Growth Vs. Anxiety
Posted by Dr. Vollmer on February 9, 2016
Anxiety is often a stimulus for growth, but when it becomes paralyzing, it is termed a “disorder”. On the other hand, no anxiety can mean mental “deadness” and that may represent developmental stagnation. The sweet spot of anxiety is the discomfort on the journey to new challenges, and yet to get to this “sweet spot” is a non-linear path. Medicating anxiety is often helpful, but at the same time, it side-steps the notion that anxiety which is overwhelming is often more a reflection of self-esteem than a problem with “anxiety”. Psychic withdrawals often produce calm states of mind, but at the price of developmental growth. Similarly, addiction is a form of psychic withdrawal, which temporarily relieves anxiety, but long-term causes immaturity and bodily destruction. With this conundrum I am left wondering about our diagnostic system which classifies “Anxiety Disorders” as a condition warranting treatment, as opposed to an “immaturity disorder” which is a condition warranting psychic growth. It is politically incorrect to term those with “Anxiety Disorders” immature, and yet, for the moment, I would like to entertain that notion. Perhaps maturity means a certain calmness in handling life’s irregularities. Perhaps anxiety is a signal to promote growth and development, to help the patient “grow up” and manage life. Perhaps it is wrong to give these folks a medical diagnosis which promotes the sick role, as opposed to a psychological diagnosis which mandates them to develop coping skills.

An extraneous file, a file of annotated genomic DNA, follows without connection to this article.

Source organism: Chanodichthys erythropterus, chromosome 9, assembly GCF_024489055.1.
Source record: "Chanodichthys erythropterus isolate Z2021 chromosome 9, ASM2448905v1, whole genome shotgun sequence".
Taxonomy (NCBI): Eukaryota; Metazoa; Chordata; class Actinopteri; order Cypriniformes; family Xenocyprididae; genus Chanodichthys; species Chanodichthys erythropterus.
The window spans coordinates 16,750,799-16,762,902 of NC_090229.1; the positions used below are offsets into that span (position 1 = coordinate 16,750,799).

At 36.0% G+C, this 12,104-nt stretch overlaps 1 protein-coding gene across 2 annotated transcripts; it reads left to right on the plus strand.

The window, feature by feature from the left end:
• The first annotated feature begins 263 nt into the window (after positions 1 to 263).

Chad, fifty-four year old male, comes to mind. He quit his executive job because he was having panic attacks. He now stays home and reads books, while his wife and three children leave the house to go to work and school. He says he is “disabled” by his anxiety, and that “no one” can help him. His “panic disorder” qualifies him for disability, so he receives a monthly check. I wonder what would happen if his panic attacks did not qualify him for disability. I wonder if he would then feel the need to re-boot his life to a job that gave him more satisfaction. Chad is not anxious now and he is not on medication, but then again, he hardly leaves his house on weekdays and his weekends are spent driving his kids around. Is Chad immature by my account? Yes and no. Chad had a good job for many years but when he was passed over for a promotion he felt humiliated and started having panic attacks. He left his job and his symptoms immediately went away. Chad needs to take this humiliation as a step towards finding a new way to be in the world, rather than retreating to a safe, but stifling existence. We, as physicians, should not encourage him to take on the sick-role, but rather we should facilitate him in finding his next career move, by exploring different areas of satisfaction for him. A more positive psychology, one based on the notion that humans want to live in deeper and more meaningful way, would be far superior to a medical model which promotes disability and stagnation.